Multiple mechanisms operant in MS culminate ultimately in the generation of a highly oxidative microenvironment that is responsible for tissue injury and neurodegeneration44,45
. The data presented here add to a growing body of literature that strongly support the clinical development of the family of natural and synthetic triterpenoids as chemopreventive and therapeutic agents in the context of neuro-inflammatory and neurodegenerative diseases, and specifically in the context of MS. While neuroprotective effects of administered exogenous antioxidants have been reported in EAE5,46
, pursuit of strategies that employ newer agents such as synthetic triterpenoids to induce endogenous enzymatic antioxidants should be a more efficient means to inhibit the detrimental effects of ROS and thereby serve as an effective form of chemoprevention for MS.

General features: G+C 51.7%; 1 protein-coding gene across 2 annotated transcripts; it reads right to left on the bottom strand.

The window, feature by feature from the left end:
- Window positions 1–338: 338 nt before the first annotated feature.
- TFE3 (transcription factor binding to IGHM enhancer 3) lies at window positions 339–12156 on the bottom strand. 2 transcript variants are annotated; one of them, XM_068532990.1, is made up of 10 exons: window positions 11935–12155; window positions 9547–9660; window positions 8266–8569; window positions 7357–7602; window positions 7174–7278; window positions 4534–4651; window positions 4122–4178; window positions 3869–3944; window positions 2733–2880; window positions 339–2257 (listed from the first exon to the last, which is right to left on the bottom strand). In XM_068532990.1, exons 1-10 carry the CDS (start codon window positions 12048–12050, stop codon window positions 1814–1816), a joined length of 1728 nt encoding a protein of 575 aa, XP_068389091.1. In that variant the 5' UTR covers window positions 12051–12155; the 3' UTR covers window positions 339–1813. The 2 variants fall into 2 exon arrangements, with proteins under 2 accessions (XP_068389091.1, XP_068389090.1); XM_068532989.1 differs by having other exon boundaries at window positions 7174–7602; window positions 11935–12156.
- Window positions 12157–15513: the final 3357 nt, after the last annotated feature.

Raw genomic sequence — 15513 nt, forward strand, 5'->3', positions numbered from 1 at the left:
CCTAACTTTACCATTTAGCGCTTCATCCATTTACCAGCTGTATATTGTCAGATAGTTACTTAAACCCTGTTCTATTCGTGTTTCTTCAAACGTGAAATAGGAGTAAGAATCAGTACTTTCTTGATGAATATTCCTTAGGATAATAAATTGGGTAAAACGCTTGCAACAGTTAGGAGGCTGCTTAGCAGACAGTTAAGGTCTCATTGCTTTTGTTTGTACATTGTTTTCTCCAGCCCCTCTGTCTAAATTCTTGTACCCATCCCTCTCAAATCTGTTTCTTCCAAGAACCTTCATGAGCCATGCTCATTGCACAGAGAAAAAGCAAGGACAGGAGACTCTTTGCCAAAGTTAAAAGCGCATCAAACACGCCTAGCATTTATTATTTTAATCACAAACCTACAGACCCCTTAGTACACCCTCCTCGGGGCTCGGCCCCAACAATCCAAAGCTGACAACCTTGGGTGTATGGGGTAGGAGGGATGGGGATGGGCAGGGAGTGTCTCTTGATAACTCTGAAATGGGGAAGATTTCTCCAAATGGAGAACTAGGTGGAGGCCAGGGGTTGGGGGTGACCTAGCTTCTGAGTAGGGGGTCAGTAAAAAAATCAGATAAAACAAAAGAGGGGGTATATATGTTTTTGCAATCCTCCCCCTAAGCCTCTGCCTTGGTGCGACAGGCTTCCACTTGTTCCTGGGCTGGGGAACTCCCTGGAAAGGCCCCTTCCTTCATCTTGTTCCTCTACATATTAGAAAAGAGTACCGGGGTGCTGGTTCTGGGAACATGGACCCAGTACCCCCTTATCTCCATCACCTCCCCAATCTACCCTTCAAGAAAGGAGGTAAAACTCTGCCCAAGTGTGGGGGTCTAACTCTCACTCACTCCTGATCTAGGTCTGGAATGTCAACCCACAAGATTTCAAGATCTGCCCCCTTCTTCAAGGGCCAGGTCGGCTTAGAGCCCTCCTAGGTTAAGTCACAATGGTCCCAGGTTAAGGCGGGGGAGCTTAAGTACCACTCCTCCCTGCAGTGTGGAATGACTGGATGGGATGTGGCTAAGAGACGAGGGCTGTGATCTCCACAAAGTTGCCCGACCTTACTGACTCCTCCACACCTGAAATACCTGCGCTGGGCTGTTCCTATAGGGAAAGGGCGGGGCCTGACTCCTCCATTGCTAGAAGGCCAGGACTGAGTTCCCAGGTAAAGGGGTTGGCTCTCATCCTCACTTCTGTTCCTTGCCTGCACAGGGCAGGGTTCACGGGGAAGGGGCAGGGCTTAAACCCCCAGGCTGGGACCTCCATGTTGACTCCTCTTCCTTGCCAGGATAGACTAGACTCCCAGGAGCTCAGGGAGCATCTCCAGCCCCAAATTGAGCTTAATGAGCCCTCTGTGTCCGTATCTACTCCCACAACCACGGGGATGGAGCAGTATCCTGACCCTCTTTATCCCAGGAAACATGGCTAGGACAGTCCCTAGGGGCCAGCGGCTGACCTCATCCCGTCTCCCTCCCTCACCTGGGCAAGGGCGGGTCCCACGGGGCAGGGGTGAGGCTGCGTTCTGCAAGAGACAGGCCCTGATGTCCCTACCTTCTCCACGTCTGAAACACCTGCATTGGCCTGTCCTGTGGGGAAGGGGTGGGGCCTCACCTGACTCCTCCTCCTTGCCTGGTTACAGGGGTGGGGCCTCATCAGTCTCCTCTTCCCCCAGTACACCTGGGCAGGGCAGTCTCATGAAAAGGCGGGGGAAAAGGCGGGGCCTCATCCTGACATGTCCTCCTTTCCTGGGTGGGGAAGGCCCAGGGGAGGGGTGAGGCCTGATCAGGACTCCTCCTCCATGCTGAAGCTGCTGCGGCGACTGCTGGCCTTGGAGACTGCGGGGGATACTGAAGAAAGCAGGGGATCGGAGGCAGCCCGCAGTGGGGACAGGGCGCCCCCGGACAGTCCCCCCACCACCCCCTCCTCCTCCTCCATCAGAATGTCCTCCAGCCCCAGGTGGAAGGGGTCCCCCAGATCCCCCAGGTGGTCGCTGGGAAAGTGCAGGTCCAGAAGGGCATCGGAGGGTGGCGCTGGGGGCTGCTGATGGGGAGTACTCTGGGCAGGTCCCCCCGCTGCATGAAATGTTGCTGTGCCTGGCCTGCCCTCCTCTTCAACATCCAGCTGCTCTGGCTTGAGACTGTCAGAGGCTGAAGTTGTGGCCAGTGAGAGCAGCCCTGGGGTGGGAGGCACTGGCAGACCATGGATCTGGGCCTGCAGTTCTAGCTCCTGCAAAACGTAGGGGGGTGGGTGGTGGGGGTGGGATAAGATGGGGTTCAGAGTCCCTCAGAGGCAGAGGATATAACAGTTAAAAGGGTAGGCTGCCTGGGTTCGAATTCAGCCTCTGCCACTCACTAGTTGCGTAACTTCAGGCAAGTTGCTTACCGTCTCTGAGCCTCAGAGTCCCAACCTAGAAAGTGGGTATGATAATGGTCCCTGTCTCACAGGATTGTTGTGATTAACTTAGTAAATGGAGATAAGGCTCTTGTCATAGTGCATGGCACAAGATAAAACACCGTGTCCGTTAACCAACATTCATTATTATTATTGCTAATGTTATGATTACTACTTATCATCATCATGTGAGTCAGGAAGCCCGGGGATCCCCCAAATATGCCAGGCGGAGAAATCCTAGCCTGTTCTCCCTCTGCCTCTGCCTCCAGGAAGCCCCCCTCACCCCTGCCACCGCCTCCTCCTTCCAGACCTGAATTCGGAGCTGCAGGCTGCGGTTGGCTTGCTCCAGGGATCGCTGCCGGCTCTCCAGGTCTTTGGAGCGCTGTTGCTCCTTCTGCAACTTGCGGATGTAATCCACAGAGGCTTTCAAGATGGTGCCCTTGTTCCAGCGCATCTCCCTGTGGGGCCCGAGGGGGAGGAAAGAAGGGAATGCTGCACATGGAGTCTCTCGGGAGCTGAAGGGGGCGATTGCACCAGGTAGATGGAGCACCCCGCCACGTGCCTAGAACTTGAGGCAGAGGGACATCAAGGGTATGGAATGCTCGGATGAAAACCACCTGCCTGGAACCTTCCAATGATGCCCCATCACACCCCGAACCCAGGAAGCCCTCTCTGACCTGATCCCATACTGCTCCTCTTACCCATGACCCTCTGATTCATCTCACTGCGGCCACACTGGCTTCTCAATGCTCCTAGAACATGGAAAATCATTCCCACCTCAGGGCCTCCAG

Synthetic oleanane triterpenoids have emerged as a potent class of pharmacologic agents capable of strongly inducing the Nrf2-ARE axis, and this mechanism has been identified as playing a principal role in the neuroprotective effects of CDDO derivatives in a variety of models of neurodegenerative disorders27
. For example, in the murine SOD-1 model of Amyotrophic Lateral Sclerosis (ALS)47
, exposure to CDDO-EA and CDDO-TFEA results in nuclear translocation of Nrf2 in cells expressing the SOD-1 mutant, and suppressed disease progression whether treatment was initiated in asymptomatic mice or at the onset of clinical manifestations. While the clinical response observed in the EAE model may be attributed to effects on Nrf2 expression and function, triterpenoids are multifunctional agents and it is quite likely that multiple targets participate in conferring protection in the setting of a complex neurodegenerative process like MS. For example, a role for Stat3 not only in the genesis of Th17 cells but also in the development of EAE has been defined48,49,50
. Our laboratory and others have shown that Stat3 is a direct target of the synthetic triterpenoids28,51